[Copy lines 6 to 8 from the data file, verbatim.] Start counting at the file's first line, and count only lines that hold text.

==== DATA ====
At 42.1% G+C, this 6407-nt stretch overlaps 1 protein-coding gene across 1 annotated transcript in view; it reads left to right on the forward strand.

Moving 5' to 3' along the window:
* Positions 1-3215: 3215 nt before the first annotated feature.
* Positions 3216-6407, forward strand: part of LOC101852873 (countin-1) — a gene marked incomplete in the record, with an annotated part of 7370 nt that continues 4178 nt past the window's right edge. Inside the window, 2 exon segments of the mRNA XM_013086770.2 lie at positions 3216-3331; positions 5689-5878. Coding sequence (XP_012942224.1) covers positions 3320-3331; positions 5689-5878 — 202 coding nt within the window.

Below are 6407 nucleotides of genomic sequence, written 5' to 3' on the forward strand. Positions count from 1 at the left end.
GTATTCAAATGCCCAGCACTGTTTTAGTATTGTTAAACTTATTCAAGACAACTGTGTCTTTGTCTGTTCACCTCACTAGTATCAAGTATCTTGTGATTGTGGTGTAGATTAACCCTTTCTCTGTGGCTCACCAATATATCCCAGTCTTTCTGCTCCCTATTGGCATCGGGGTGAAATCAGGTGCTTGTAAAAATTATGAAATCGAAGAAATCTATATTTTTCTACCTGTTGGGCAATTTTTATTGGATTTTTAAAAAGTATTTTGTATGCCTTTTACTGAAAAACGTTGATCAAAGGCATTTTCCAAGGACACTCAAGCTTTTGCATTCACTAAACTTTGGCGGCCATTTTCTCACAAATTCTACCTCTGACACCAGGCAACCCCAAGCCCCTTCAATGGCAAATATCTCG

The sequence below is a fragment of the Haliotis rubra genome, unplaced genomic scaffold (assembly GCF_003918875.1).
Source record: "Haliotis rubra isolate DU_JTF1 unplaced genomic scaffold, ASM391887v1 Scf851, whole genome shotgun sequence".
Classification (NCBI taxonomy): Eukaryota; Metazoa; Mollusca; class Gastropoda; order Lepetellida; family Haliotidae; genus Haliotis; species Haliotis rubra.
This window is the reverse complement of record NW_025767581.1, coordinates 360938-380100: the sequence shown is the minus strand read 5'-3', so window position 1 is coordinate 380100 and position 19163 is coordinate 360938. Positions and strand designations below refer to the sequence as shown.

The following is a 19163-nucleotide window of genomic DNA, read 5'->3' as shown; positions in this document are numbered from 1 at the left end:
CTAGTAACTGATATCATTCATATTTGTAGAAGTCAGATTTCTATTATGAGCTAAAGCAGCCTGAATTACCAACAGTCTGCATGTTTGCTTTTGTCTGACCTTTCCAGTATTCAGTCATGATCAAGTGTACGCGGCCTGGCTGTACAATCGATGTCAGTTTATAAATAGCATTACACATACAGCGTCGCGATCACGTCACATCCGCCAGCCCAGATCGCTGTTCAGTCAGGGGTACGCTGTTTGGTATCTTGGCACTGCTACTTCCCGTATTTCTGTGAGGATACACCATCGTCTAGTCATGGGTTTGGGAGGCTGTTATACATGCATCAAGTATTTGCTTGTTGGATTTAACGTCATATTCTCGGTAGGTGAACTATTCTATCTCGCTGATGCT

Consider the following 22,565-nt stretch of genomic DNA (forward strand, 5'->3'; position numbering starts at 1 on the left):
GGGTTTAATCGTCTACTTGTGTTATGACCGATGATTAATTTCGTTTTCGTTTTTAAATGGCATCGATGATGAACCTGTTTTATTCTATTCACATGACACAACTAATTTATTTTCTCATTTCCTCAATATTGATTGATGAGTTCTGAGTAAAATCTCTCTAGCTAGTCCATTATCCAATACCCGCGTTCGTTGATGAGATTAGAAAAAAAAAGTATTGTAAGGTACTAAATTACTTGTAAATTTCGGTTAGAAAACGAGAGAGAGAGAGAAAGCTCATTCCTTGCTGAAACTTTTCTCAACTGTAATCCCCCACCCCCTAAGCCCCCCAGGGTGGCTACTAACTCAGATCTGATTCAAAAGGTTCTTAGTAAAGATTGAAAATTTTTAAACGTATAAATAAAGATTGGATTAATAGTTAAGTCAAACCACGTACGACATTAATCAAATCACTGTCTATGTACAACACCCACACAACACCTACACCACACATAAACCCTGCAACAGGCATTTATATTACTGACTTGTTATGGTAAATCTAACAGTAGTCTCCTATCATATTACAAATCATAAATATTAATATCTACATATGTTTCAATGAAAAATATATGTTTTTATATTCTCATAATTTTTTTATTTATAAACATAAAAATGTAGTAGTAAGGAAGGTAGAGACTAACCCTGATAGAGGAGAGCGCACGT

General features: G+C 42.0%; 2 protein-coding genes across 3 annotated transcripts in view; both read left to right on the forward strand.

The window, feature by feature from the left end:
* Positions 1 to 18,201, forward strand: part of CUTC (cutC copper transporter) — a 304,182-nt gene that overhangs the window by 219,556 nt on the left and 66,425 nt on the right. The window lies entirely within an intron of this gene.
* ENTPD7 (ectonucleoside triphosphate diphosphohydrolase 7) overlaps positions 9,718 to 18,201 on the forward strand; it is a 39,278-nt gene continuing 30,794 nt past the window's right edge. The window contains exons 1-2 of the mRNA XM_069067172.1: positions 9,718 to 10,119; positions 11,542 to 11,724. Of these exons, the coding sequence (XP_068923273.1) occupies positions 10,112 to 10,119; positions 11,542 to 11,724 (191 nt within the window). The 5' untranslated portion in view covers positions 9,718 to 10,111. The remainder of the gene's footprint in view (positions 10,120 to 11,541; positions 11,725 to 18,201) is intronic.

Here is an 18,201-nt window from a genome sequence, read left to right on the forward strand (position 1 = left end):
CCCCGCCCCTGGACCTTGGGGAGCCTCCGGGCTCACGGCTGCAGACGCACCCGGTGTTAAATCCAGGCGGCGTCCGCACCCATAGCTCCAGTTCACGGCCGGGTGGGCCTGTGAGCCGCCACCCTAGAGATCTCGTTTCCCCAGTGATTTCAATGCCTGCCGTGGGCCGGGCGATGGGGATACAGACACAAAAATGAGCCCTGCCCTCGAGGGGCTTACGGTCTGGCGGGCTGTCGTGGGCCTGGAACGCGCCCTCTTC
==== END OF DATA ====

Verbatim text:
GTATTCAAATGCCCAGCACTGTTTTAGTATTGTTAAACTTATTCAAGACAACTGTGTCTTTGTCTGTTCACCTCACTAGTATCAAGTATCTTGTGATTGTGGTGTAGATTAACCCTTTCTCTGTGGCTCACCAATATATCCCAGTCTTTCTGCTCCCTATTGGCATCGGGGTGAAATCAGGTGCTTGTAAAAATTATGAAATCGAAGAAATCTATATTTTTCTACCTGTTGGGCAATTTTTATTGGATTTTTAAAAAGTATTTTGTATGCCTTTTACTGAAAAACGTTGATCAAAGGCATTTTCCAAGGACACTCAAGCTTTTGCATTCACTAAACTTTGGCGGCCATTTTCTCACAAATTCTACCTCTGACACCAGGCAACCCCAAGCCCCTTCAATGGCAAATATCTCG

The sequence below is a fragment of the Haliotis rubra genome, unplaced genomic scaffold (assembly GCF_003918875.1).
Source record: "Haliotis rubra isolate DU_JTF1 unplaced genomic scaffold, ASM391887v1 Scf851, whole genome shotgun sequence".